Elizabeth Anne Lochhead was born in Motherwell, Lanarkshire on 26 December 1947. She wrote her first poem, ‘The Visit’, after she entered the Glasgow School of Art in 1965, and attended an informal creative writing group there run by Stephen Mulrine. After graduating from GSA in 1970, she went a few times to the extra-mural writers’ workshop run by Philip Hobsbaum, who had a gift for identifying and encouraging talent. In 1971 she won a Radio Scotland poetry competition, in 1972 she read with Norman MacCaig at a poetry festival in Edinburgh, and her first collection, Memo for Spring, was published in 1972 by Gordon Wright. She met Alasdair Gray, Jim Kelman and Tom Leonard in this period, and later in the decade Tom McGrath and Alan Spence; in this group of talented young Scottish writers, she stands out as a rare female presence and this has been enabling and inspiring for the generation that followed.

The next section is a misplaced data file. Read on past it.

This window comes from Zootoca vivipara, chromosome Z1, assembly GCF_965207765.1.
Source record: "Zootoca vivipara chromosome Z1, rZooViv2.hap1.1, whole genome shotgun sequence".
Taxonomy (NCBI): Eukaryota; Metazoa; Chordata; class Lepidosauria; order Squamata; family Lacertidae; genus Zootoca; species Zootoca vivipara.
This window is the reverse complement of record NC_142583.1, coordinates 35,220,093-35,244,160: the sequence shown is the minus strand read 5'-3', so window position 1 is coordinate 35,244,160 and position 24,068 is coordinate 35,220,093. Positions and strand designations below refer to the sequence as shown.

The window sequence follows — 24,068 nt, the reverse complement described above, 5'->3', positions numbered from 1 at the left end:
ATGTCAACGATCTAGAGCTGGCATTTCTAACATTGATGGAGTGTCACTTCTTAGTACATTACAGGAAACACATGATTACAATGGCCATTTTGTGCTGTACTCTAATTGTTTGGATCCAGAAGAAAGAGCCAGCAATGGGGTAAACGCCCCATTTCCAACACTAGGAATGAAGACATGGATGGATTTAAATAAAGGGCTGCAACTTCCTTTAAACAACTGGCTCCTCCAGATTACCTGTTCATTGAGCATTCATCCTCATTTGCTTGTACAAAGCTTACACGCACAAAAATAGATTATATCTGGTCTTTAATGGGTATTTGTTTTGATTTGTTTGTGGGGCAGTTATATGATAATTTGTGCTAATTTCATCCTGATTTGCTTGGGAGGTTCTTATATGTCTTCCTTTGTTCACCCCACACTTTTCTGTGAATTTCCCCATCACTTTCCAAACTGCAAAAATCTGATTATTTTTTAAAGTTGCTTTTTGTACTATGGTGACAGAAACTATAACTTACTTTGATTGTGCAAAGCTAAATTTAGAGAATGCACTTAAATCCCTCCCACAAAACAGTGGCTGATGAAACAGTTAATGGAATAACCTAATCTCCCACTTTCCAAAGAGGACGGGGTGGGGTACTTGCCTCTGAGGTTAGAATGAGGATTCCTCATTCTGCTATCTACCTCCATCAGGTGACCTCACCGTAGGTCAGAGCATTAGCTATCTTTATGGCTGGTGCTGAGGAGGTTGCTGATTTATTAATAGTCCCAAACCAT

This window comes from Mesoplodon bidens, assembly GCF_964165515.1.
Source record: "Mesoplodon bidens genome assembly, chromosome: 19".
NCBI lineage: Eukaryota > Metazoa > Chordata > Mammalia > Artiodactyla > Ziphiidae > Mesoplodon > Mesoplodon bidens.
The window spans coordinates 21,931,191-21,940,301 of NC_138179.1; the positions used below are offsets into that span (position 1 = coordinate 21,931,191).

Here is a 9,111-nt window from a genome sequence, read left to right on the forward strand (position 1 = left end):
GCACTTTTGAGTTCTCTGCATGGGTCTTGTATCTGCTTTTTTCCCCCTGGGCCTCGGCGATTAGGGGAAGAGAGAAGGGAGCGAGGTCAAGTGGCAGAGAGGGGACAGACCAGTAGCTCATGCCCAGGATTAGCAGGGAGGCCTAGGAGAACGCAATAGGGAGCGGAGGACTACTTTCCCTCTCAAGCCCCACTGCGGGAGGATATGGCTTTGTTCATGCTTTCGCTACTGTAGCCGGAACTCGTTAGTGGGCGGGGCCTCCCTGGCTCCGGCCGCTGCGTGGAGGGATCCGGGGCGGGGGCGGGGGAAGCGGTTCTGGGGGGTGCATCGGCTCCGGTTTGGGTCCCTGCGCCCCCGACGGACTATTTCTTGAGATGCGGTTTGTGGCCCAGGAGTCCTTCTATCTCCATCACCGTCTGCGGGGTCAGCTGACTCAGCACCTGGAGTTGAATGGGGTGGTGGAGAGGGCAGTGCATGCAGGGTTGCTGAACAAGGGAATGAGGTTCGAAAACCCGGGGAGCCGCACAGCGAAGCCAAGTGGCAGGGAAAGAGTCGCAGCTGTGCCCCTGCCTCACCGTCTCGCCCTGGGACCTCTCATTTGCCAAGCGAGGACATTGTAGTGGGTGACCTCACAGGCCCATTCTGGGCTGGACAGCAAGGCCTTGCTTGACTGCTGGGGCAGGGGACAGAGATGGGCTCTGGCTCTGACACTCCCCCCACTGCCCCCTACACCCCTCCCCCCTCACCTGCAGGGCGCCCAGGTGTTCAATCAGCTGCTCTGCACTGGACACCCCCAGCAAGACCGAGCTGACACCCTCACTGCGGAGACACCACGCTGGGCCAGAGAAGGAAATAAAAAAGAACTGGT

The 1980s was an immensely productive decade in both work for the theatre and poetry; Lochhead also married the architect Tom Logan in 1986, and they made their home in Glasgow. Notable successes included her adaptation of Molière’s Tartuffe for the Lyceum (1986) and Mary Queen of Scots Got Her Head Chopped Off, performed by Communicado (1987).
Lochhead’s sixth collection, The Colour of Black and White – poems 1984-2003, includes ‘Kidspoem/Bairnsang’, which has become one of her signature poems and a touchstone for the decade; she was appointed Scots Makar (National Poet for Scotland) in 2011 for a five year tenure.
[image Liz at the RNIB transcription centre in Partick]